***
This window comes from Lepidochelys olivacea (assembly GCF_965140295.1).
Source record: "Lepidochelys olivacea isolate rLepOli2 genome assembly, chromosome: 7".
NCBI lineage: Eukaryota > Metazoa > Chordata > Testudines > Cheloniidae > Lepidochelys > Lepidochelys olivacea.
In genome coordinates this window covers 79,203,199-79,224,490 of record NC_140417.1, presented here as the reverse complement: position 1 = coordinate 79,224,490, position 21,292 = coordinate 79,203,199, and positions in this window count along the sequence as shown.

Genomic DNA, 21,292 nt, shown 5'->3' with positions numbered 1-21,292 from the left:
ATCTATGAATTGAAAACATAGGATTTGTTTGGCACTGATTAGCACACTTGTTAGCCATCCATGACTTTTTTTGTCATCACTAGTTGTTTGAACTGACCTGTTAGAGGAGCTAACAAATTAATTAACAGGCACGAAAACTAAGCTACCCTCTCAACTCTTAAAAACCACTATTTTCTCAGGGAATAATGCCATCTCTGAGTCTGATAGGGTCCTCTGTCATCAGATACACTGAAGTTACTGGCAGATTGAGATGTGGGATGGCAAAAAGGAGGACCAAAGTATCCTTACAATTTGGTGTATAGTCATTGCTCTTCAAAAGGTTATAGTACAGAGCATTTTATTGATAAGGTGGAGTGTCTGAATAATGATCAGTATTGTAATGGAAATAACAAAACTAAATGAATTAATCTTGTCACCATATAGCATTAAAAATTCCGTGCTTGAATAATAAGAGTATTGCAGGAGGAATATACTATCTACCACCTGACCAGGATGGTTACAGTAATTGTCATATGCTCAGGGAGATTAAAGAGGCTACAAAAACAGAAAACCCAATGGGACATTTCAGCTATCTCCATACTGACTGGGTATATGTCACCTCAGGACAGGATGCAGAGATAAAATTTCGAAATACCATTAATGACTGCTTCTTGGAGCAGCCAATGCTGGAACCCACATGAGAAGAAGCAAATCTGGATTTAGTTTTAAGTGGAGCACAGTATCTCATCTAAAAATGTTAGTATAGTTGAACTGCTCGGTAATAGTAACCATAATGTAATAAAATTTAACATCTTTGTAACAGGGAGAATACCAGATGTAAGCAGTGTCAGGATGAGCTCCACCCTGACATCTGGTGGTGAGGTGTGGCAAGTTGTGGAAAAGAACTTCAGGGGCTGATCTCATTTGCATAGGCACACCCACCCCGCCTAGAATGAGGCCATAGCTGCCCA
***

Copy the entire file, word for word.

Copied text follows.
This window comes from Lepidochelys olivacea (assembly GCF_965140295.1).
Source record: "Lepidochelys olivacea isolate rLepOli2 genome assembly, chromosome: 7".
NCBI lineage: Eukaryota > Metazoa > Chordata > Testudines > Cheloniidae > Lepidochelys > Lepidochelys olivacea.
In genome coordinates this window covers 79,203,199-79,224,490 of record NC_140417.1, presented here as the reverse complement: position 1 = coordinate 79,224,490, position 21,292 = coordinate 79,203,199, and positions in this window count along the sequence as shown.

Genomic DNA, 21,292 nt, shown 5'->3' with positions numbered 1-21,292 from the left:
ATCTATGAATTGAAAACATAGGATTTGTTTGGCACTGATTAGCACACTTGTTAGCCATCCATGACTTTTTTTGTCATCACTAGTTGTTTGAACTGACCTGTTAGAGGAGCTAACAAATTAATTAACAGGCACGAAAACTAAGCTACCCTCTCAACTCTTAAAAACCACTATTTTCTCAGGGAATAATGCCATCTCTGAGTCTGATAGGGTCCTCTGTCATCAGATACACTGAAGTTACTGGCAGATTGAGATGTGGGATGGCAAAAAGGAGGACCAAAGTATCCTTACAATTTGGTGTATAGTCATTGCTCTTCAAAAGGTTATAGTACAGAGCATTTTATTGATAAGGTGGAGTGTCTGAATAATGATCAGTATTGTAATGGAAATAACAAAACTAAATGAATTAATCTTGTCACCATATAGCATTAAAAATTCCGTGCTTGAATAATAAGAGTATTGCAGGAGGAATATACTATCTACCACCTGACCAGGATGGTTACAGTAATTGTCATATGCTCAGGGAGATTAAAGAGGCTACAAAAACAGAAAACCCAATGGGACATTTCAGCTATCTCCATACTGACTGGGTATATGTCACCTCAGGACAGGATGCAGAGATAAAATTTCGAAATACCATTAATGACTGCTTCTTGGAGCAGCCAATGCTGGAACCCACATGAGAAGAAGCAAATCTGGATTTAGTTTTAAGTGGAGCACAGTATCTCATCTAAAAATGTTAGTATAGTTGAACTGCTCGGTAATAGTAACCATAATGTAATAAAATTTAACATCTTTGTAACAGGGAGAATACCAGATGTAAGCAGTGTCAGGATGAGCTCCACCCTGACATCTGGTGGTGAGGTGTGGCAAGTTGTGGAAAAGAACTTCAGGGGCTGATCTCATTTGCATAGGCACACCCACCCCGCCTAGAATGAGGCCATAGCTGCCCA